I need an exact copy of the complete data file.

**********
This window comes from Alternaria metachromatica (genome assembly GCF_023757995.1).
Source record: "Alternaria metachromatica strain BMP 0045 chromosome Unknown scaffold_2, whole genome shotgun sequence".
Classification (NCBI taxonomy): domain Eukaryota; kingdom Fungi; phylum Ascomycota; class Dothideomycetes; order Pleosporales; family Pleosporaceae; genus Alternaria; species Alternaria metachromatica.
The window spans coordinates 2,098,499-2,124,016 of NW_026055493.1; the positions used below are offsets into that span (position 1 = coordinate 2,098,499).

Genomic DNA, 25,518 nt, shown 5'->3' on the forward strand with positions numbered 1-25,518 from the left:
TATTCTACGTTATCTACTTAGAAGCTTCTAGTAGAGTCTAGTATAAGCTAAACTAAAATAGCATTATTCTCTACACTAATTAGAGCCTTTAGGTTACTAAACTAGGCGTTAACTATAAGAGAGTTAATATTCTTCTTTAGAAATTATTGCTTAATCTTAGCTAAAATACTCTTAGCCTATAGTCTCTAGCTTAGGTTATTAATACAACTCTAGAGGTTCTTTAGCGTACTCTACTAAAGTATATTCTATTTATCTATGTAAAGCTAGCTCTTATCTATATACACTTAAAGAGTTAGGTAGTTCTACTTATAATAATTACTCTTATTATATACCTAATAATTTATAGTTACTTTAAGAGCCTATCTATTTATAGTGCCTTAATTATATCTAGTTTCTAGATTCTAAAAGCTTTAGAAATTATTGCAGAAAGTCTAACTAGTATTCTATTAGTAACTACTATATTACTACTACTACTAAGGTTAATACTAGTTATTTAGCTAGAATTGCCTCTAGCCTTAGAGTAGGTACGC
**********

This window comes from Alternaria metachromatica (genome assembly GCF_023757995.1).
Source record: "Alternaria metachromatica strain BMP 0045 chromosome Unknown scaffold_2, whole genome shotgun sequence".
Classification (NCBI taxonomy): domain Eukaryota; kingdom Fungi; phylum Ascomycota; class Dothideomycetes; order Pleosporales; family Pleosporaceae; genus Alternaria; species Alternaria metachromatica.
The window spans coordinates 2,098,499-2,124,016 of NW_026055493.1; the positions used below are offsets into that span (position 1 = coordinate 2,098,499).

Genomic DNA, 25,518 nt, shown 5'->3' on the forward strand with positions numbered 1-25,518 from the left:
TATTCTACGTTATCTACTTAGAAGCTTCTAGTAGAGTCTAGTATAAGCTAAACTAAAATAGCATTATTCTCTACACTAATTAGAGCCTTTAGGTTACTAAACTAGGCGTTAACTATAAGAGAGTTAATATTCTTCTTTAGAAATTATTGCTTAATCTTAGCTAAAATACTCTTAGCCTATAGTCTCTAGCTTAGGTTATTAATACAACTCTAGAGGTTCTTTAGCGTACTCTACTAAAGTATATTCTATTTATCTATGTAAAGCTAGCTCTTATCTATATACACTTAAAGAGTTAGGTAGTTCTACTTATAATAATTACTCTTATTATATACCTAATAATTTATAGTTACTTTAAGAGCCTATCTATTTATAGTGCCTTAATTATATCTAGTTTCTAGATTCTAAAAGCTTTAGAAATTATTGCAGAAAGTCTAACTAGTATTCTATTAGTAACTACTATATTACTACTACTACTAAGGTTAATACTAGTTATTTAGCTAGAATTGCCTCTAGCCTTAGAGTAGGTACGC